Now Google appears to be moving ever more in the direction of the "deep learning" approach to teaching cars to drive themselves. This approach, in which deep neural networks train themselves into expertise with little or no human intervention, is what powered Google's AlphaGo program to its recent victory over a leading master of the game of Go.

AlphaGo learned to imitate the play of human masters through trial and error. At no point did a human being step in and tell the machine to pay attention to, say, points near the edge of the board. The same researchers earlier trained machines to play Atari games—again, without giving them any hints. The program had to learn the rules as it went along.

But Shashua has poured a little cold water on the idea of cars being self-taught. Deep learning does well on games and other well-defined tasks, like recognizing images in a database, or translating from one language to another—two of Google’s other specialties. But driving, taken as a whole, says Shashua, is not so well defined.

“What makes both driving assist and autonomous driving real is the ability to find a needle in a haystack,” he said. “There are many rare events that need to be covered to reach 99.999% capability. Building for demonstration is manageable, but building something that will reach production-worthiness requires this remaining 10 percent, and that makes all the difference.”

MobileEye plans to continue using human experts to break self-driving down into parts that it can automate—an expert-system approach. “We have 600 people annotating images at MobileEye; at the end of this year, it will be 1000,” Shashua said.

Sure, Shashua was answering his company’s critics, who maintain that it got the direction of the industry wrong when it bet on simple camera systems and incremental automation. But the anti-Google is suddenly looking like less of an outlier than was previously thought.

Ford Testing Autonomous Cars in The Dark, Wants You to Be Impressed

Driving a car in the middle of the desert at night without any headlights is easy for any driver. The trip becomes a little more challenging if there are obstacles the driver has to avoid, and harder still if there’s a road to navigate. At this point, most humans (those without immediate access to a high-quality night vision system) might start to have some trouble. Robots, being much better at this whole driving thing than humans are, don't really care whether there’s daylight or street lights, as some recent testing from Ford demonstrates.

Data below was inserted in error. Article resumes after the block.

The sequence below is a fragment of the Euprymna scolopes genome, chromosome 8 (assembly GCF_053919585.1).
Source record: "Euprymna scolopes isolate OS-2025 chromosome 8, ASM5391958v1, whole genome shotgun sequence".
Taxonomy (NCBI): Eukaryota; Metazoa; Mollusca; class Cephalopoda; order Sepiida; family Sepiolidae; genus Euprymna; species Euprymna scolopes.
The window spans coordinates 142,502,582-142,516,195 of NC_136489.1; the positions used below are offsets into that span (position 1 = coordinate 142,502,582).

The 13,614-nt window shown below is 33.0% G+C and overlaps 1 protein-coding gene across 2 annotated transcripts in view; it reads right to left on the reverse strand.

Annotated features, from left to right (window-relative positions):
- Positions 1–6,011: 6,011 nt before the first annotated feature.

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Will We Prove That Autonomous Cars Are Safe Before They Go on Sale?

It could take hundreds of billions of kilometers of driving before autonomous cars are pronounced safe, according to a new report. Logging that many kilometers, in order to generate a large enough cache of safety data, could take decades. To put those hundreds of billions of kilometers in context, Google’s self-driving cars have driven 2.4 million kilometers since 2009.

Analysts from the nonprofit RAND Corporation in Santa Monica, Calif., who authored the report say that proving self-driving cars to be as safe as human-controlled ones will require robocar developers and testers to employ test methods—virtual testing and simulators, mathematical modeling, and scenario testing among them—that don’t require the rubber to meet the road.

The U.S. National Highway Traffic Safety Administration says that more than 90 percent of car crashes are caused by human errors such as speeding, drunk-driving, distraction, and fatigue. Besides remaining ever alert and being incapable of failing a breathalyzer test, self-driving cars’ ability to communicate with each other and fixed infrastructure like traffic lights could make driving pretty efficient.

But the statistics will never stack up enough for us to be completely certain that accidents won’t happen, the analysts say.

That’s because human error is a critical benchmark with which to compare self-driving cars. And though we tend not to view it that way, the rate of road injuries and deaths because of human error is pretty low compared to the total distance traveled. Americans drive roughly 4.9 trillion kilometers every year, according to the Bureau of Transportation Statistics, and for every 160 million miles driven, there are about 77 injuries and about 1 death. To prove that autonomous cars are safe—that they have similar or lower injury and death rates—they would have to log comparable travel distances, the anslysts contend. And that will be impossible before self-driving cars are sold to the public.

Google seems to be aware of these limitations and the safety concerns related to robotic cars. The company’s Chris Urmson recently outlined plans for an incremental roll-out of the cars, with vehicles meant for sunny weather and wide-open roads coming out before models designed for places where it snows and traffic is regularly snarled.

5D Robotics Can Locate You To Within An Inch

GPS falls from the sky and costs nothing to use, but it may not reach a car roving the canyons of Manhattan or a forklift moving boxes in a warehouse. For uninterrupted autonomous driving, you need some backup.

Sure, you can festoon your vehicles with a vast array of overlapping sensors, but even that won’t always give you a clear sense of where you are. So, when the GPS satellites can’t pinpoint you, why not resort to land-based beacons?

That’s the solution proposed by 5D Robotics, a Carlsbad, Calif. company that marks anchor points with transmitters that broadcast in ultra-wide-band frequencies. The UWB signal is very low in power, so you have to be within 200 meters, but that’s okay if you have enough beacons, according to Philip Mann, the company’s vice president for sales.